Financial Compensation for Organ Donors is Working

Only one country in the world has eliminated the shortage of transplant kidneys.  Only one country in the world has legalized financial payments to kidney donors.  That country is Iran.

In an important report, transplant surgeon nephrologist Benjamin Hippen argues that the Iranian system has saved thousands of lives and it should be used if not as model then to inform America’s efforts to eliminate its deadly shortage.

In the Iranian system organs are not bought and sold at the bazaar.  Instead a non-profit, volunteer-run Dialysis and Transplant Patients Association (DATPA) mediates between recipients and donors.  Recipients who cannot be assigned a kidney from a deceased donor and who cannot find a related living donor may apply to the DATPA.  The DATPA identifies a possible donor from a pool of people who have applied to the DATPA to be donors.  Donors are medically evaluated by transplant physicians, who have no connection to the DATPA, in just the same way as are non-financially compensated donors.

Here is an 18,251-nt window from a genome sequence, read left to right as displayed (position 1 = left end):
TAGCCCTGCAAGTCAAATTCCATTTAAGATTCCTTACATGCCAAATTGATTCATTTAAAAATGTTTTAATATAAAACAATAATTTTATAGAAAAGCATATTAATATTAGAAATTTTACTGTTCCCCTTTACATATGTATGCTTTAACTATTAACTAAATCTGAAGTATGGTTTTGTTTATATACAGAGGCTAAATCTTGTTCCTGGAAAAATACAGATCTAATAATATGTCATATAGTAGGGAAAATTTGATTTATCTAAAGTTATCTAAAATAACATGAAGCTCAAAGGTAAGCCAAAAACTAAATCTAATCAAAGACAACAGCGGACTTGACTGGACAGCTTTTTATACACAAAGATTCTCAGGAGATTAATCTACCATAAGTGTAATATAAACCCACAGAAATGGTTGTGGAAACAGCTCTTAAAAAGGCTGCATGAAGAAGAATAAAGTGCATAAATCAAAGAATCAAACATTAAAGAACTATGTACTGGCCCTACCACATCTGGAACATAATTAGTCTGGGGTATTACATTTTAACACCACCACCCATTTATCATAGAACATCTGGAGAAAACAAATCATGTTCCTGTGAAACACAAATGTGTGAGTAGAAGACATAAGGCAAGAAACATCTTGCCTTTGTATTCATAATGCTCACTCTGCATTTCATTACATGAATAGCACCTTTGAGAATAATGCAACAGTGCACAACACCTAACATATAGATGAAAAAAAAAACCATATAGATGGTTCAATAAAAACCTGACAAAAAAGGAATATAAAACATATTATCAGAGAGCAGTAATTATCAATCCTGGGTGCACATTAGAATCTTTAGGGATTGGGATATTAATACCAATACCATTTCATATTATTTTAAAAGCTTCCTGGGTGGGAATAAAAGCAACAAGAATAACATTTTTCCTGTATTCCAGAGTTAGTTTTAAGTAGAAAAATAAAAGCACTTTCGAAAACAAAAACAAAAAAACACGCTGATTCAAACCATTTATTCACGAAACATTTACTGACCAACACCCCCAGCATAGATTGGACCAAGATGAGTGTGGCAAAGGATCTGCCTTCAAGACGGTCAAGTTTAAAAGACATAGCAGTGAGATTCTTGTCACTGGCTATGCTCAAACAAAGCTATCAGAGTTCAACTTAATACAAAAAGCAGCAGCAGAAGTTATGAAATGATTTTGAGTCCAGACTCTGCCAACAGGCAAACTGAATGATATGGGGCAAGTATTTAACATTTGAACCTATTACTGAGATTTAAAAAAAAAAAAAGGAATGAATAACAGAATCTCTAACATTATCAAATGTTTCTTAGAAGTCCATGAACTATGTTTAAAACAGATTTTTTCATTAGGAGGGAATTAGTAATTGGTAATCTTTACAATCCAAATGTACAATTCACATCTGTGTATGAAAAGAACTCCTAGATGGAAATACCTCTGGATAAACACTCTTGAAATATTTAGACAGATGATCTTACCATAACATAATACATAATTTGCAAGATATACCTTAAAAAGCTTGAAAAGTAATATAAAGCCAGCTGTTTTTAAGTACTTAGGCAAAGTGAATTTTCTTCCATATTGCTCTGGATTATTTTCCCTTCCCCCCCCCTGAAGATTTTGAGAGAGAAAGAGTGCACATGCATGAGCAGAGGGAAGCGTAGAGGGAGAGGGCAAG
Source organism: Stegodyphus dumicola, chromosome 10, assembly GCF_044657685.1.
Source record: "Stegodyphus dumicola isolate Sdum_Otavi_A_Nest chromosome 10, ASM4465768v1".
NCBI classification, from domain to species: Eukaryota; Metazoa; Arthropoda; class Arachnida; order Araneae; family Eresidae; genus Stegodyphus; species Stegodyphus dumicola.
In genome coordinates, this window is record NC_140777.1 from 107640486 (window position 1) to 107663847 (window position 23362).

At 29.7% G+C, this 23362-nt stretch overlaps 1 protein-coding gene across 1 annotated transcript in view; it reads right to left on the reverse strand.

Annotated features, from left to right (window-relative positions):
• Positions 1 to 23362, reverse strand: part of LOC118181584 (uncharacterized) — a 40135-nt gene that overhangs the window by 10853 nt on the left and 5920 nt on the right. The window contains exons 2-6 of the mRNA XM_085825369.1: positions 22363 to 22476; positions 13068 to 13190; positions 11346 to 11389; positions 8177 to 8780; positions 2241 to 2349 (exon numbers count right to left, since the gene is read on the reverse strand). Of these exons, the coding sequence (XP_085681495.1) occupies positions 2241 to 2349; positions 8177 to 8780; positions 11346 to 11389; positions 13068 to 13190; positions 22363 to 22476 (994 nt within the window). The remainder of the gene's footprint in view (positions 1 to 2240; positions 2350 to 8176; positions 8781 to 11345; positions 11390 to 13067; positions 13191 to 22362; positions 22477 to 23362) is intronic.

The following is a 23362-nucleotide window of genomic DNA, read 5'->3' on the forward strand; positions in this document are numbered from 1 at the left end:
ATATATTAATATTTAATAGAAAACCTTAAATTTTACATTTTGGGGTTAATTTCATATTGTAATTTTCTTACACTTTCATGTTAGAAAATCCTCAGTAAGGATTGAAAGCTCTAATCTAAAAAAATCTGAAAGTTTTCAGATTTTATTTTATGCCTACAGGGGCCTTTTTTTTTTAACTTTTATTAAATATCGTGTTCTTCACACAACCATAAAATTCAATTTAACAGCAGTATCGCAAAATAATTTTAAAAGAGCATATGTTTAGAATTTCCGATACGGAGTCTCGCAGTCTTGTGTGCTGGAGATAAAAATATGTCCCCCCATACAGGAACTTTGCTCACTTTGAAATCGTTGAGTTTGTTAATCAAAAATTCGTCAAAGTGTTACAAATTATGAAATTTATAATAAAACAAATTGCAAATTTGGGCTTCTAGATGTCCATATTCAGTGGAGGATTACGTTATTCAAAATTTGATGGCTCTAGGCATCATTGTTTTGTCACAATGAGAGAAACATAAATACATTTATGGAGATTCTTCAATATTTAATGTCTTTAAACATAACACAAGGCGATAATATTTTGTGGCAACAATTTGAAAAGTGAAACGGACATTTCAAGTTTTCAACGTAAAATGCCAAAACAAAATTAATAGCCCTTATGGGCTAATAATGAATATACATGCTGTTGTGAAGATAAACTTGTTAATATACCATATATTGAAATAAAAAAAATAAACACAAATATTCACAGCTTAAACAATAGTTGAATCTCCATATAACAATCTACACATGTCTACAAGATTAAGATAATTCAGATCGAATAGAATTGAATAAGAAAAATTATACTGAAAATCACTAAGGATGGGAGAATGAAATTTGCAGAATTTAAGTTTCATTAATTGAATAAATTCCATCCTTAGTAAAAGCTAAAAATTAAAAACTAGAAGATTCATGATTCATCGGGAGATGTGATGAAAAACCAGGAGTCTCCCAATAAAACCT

The government pays donors $1,200 plus limited health insurance coverage.  In addition, charitable organizations also provide renumeration to impoverished donors.  Thus demonstrating that Iran has something to teach the world about charity as well as about markets.  Will wonders never cease?  Recipients may also contribute to donor remuneration.

Hippen reports that the system works well, although better follow-up of donors would be an improvement.  He concludes with a call to legalize financial compensation in the United States.


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